Even though TSB (LSE: TSB) was spun out of Lloyds (LSE: LLOY) (NYSE: LYG.US) earlier this year, the two high-street banking giants are completely different companies. For example, TSB has taken the UK high street by storm, snatching around 10% of the UK new current accounts market during the second quarter, a near 40% jump from the previous quarter.
What’s more, TSB’s net interest margin — a key measure of banking profitability — hit 3.6% during the second quarter, compared to Lloyds’ reported 2.5%… that 1.1% makes all the difference.
Still, while TSB is attractive on some metrics, the bank has to iron out some fundamental issues before it can be considered to be an attractive investment. The most pressing of these issues is the fact that TSB still shares Lloyds’ IT system, an integral part of any modern bank.
TSB is going to have to develop its own IT system over the next few years. Lloyds has donated £450m for this task but it won’t be easy.
Then there’s the issue of TSB’s balance sheet. Indeed, TSB’s management has stated that the bank will expand the balance sheet by around 40% to 50% per annum over the next few years. Unfortunately, this target has raised concerns within the City that TSB will be forced to chase quantity over quality, loosening lending criteria to attract the volume of business required to hit targets. Lloyds is not targeting the same aggressive growth targets; in fact, Lloyds is tightening lending criteria.
Nevertheless, TSB’s fully loaded Common Equity Tier 1 capital ratio — capital cushion — came in at 18.2% for the first half of this year. Lloyds only reported a ratio of 11.1% for the same period. So, TSB has room to take additional risk.
However, even though TSB does have a robust, cash-rich balance sheet, the company is not expected to be in a position to offer a dividend to investors until at least 2018. Lloyds, on the other hand, is expected to request regulators permission to recommence dividend payouts this year.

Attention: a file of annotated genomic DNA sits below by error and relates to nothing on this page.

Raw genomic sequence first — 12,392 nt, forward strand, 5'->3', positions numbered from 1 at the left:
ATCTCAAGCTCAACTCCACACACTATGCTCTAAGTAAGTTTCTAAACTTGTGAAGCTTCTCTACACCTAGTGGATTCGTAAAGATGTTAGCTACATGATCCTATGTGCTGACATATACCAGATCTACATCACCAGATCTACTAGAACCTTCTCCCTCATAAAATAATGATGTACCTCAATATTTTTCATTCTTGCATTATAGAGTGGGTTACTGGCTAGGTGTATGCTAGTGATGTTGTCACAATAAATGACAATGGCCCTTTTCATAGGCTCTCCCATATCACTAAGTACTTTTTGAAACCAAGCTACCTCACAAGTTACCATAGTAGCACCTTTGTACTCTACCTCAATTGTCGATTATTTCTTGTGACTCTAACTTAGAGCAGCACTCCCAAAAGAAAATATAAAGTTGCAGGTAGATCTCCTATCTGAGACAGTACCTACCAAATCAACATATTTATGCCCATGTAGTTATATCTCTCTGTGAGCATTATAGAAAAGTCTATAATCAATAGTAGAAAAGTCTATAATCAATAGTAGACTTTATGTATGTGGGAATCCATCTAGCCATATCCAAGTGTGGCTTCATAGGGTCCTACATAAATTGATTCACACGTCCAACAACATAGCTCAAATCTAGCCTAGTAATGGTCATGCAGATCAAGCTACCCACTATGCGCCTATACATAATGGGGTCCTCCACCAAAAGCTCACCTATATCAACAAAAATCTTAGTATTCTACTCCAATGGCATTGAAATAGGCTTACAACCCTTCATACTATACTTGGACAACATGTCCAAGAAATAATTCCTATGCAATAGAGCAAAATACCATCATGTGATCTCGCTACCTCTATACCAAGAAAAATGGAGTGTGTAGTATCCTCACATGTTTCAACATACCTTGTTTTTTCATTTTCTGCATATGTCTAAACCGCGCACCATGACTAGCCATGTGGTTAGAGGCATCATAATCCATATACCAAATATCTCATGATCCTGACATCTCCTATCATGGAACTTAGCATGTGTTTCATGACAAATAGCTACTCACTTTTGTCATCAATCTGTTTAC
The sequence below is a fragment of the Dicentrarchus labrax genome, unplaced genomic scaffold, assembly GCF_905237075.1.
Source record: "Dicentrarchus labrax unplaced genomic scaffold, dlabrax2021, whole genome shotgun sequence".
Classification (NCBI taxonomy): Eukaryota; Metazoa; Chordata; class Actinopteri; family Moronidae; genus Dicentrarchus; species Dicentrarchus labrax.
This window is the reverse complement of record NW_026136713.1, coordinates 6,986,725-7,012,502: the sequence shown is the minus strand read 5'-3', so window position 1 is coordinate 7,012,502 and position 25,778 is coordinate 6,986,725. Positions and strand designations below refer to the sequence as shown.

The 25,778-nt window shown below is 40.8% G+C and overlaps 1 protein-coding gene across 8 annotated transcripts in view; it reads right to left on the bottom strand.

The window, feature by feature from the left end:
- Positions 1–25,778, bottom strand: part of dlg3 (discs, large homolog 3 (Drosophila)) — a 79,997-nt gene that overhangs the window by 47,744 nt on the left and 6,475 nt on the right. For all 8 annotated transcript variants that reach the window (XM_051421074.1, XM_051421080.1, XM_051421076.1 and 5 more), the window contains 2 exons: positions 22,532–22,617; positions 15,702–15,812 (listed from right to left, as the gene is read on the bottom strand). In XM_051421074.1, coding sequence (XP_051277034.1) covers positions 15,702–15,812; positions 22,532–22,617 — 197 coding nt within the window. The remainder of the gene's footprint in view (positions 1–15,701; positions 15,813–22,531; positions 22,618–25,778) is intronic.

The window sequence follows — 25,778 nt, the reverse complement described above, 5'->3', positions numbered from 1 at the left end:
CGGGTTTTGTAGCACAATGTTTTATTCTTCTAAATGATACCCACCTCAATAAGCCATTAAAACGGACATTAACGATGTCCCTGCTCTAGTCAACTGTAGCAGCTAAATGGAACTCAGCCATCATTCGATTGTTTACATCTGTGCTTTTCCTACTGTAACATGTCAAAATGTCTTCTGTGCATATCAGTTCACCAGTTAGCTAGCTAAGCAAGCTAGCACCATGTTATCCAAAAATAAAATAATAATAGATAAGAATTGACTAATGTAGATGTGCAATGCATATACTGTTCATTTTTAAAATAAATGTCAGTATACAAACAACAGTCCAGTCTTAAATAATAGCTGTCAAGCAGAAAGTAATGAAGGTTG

Current City forecasts estimate that Lloyds will offer a dividend yield of 1.7% this year, followed by 4.3% next year.
Along with the prospect of an attractive dividend payout, Lloyds is also growing its profits at a faster rate than TSB. During the first half of this year Lloyds’ underlying profit jumped by more than a third to £3.8bn, while TSB’s first half profit before tax, on management’s preferred basis – excluding exceptional items – fell 16.9% to £78.6m.
And it seems as if this is going to be the trend going forward. City analysts are currently forecasting that TSB’s earnings per share will fall 21% this year, followed by 22% next year. In comparison, Lloyds is expected to report high single-digit earnings growth for the next few years.
It seems as if Lloyds is the better bet, although only you can decided if Lloyds fits in your portfolio. I’d strongly suggest you look a little closer at the company before making any trading decision.
Rupert Hargreaves has no position in any shares mentioned. The Motley Fool UK has no position in any of the shares mentioned. We Fools don't all hold the same opinions, but we all believe that considering a diverse range of insights makes us better investors.